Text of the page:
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Ref With Racist History Forces High School Wrestler To Cut Off Dreads Before Match

UPDATE, Dec. 21, 6:35 p.m.: The state athletic association has asked that the ref who forced a wrestler to cut his dreadlocks be sidelined until further notice. In addition, the New Jersey Division on Civil Rights has opened an investigation.

A wrestler from Buena High School in Atlantic County was told by a referee with a history of racist behavior he had to cut his dreadlocks or forfeit his match during a dual meet Thursday night against Oakcrestaccording to a report by SNJ Today News.

The wrestler, Andrew Johnson, opted to cut his hair, prompting what appears to be an athletic trainer to shear off his dreadlocks with scissors on the mat.

The referee, who is clearly visible in the video, has been identified in various social media posts and by NJ Advance Media staff writers as Alan Maloney, who used a racial slur at a social gathering of officials in March 2016. 

Maloney, who is white, used the slur in an argument over homemade wine in a Jersey Shore condo after many of the officials gathered following a youth tournament in Wildwood. Another official, Preston Hamilton, who is black, then slammed Maloney to the ground over the remark.

Video of Thursday’s incident, posted to Twitter by Mike Frankel of SNJ Today News, sparked outrage on social media and calls for Maloney to be punished. Some critics wondered why Johnson was told he had to cut his hair, rather than compete with a wrap over his head, like many other wrestlers with long hair.

Frankel, a reporter who covered the match Thursday, said in a social media post Friday “the wrestler’s coaches argued the referee’s decision for several minutes, until the referee started the injury time clock. At this point, the wrestler removed the cap, and agreed to have his hair cut.”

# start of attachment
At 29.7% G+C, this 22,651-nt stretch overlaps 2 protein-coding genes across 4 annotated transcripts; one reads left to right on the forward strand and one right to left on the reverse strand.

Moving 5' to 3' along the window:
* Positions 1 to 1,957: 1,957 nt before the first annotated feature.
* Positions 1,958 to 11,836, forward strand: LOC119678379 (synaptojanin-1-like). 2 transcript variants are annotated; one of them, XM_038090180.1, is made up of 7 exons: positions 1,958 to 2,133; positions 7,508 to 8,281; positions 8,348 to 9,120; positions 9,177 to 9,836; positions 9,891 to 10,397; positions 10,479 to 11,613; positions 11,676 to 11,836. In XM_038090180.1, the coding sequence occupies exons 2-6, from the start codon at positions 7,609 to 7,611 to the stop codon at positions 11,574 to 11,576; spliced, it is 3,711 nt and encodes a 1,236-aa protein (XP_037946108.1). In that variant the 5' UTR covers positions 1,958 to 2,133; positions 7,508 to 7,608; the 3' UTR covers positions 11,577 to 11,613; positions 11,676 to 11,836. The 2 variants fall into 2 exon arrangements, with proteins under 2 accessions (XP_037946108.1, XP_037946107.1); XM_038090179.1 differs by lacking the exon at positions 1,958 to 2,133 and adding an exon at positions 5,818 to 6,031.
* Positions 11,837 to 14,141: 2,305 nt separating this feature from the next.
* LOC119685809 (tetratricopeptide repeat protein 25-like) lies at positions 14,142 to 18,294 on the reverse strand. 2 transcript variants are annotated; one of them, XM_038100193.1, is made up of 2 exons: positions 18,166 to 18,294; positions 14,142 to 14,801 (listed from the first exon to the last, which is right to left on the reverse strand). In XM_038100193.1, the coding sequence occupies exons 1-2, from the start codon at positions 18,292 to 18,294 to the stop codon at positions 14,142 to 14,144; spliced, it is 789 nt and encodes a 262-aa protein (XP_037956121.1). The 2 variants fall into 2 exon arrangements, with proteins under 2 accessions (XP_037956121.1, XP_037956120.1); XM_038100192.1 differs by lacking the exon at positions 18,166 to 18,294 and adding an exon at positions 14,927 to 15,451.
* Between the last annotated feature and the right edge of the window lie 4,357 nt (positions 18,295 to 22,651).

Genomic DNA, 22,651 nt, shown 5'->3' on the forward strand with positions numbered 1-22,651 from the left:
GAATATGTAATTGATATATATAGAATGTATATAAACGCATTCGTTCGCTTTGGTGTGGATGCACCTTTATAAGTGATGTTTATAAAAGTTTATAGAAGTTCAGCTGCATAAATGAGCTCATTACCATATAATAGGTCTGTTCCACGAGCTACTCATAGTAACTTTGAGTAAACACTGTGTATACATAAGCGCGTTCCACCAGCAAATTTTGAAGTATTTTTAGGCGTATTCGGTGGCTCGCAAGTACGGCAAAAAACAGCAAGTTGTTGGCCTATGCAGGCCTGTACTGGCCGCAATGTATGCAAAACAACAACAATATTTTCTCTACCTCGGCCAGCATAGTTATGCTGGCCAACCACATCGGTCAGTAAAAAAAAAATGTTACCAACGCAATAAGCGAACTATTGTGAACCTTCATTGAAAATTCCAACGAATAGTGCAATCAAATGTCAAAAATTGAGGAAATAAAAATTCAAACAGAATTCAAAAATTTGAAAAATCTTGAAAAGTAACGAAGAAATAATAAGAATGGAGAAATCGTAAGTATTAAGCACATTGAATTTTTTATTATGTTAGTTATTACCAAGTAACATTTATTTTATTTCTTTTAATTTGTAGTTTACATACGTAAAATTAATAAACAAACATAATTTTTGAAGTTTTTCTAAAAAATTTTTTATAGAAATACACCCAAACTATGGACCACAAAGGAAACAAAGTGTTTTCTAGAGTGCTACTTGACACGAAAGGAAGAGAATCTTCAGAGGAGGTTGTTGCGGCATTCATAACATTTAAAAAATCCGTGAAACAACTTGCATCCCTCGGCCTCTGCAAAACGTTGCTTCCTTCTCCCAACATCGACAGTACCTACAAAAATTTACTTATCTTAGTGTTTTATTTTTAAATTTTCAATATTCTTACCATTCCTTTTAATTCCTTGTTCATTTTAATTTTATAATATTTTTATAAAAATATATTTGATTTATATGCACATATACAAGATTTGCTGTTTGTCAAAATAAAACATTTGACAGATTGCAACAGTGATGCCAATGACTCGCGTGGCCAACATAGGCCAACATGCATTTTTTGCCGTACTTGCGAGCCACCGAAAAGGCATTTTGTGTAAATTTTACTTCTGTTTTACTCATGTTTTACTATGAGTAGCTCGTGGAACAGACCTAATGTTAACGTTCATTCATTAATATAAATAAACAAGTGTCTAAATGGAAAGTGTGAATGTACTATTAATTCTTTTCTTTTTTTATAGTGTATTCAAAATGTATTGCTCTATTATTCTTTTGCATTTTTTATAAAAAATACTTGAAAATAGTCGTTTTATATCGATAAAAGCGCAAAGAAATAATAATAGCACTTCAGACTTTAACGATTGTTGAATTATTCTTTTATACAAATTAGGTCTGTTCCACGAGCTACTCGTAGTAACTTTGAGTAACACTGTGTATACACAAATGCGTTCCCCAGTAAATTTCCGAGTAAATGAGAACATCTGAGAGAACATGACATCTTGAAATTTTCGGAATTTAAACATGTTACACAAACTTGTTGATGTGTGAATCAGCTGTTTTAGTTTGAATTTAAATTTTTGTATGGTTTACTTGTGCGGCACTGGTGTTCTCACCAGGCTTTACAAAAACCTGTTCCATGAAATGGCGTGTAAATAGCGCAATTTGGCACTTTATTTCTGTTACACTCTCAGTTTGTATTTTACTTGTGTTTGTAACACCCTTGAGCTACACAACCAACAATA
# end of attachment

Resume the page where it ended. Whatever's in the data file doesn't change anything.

Wrestlers are allowed to wear legal hair covers during matches, according to wrestling rules set by the National Federation of State High School Associations. If a wrestler’s hair in its natural state extends below the earlobe on the sides or touches the top of a normal shirt, it’s required to be secured in a hair cover.

Prior to Thursday, Johnson wrestled twice this season seemingly without incident. He faced a wrestler from Camden Catholic at the Robin Leff Tournament at Southern Regional High; Camden Catholic coach Matt Walsh said Friday he did not recall a wrestler in a hair cover at the tournament and that there were no issues.

Meanwhile, phone messages left Friday for a variety of Buena officials — including district superintendent David Cappuccio Jr., athletic director David Albertson and wrestling coach George Maxwell — were not returned.

In addition, New Jersey State Interscholastic Athletic Association assistant director Bill Bruno — who oversees wrestling for the state — and spokesman Mike Cherenson did not return phone messages Friday. 

Maloney also did not respond to a phone message seeking comment.

Earlier this year, New Jersey became the first state in the mid-Atlantic and just the 14thin the country to offer girls wrestling as an official varsity sport. As a result, more girls around the state than ever have been wrestling, many with long hair.

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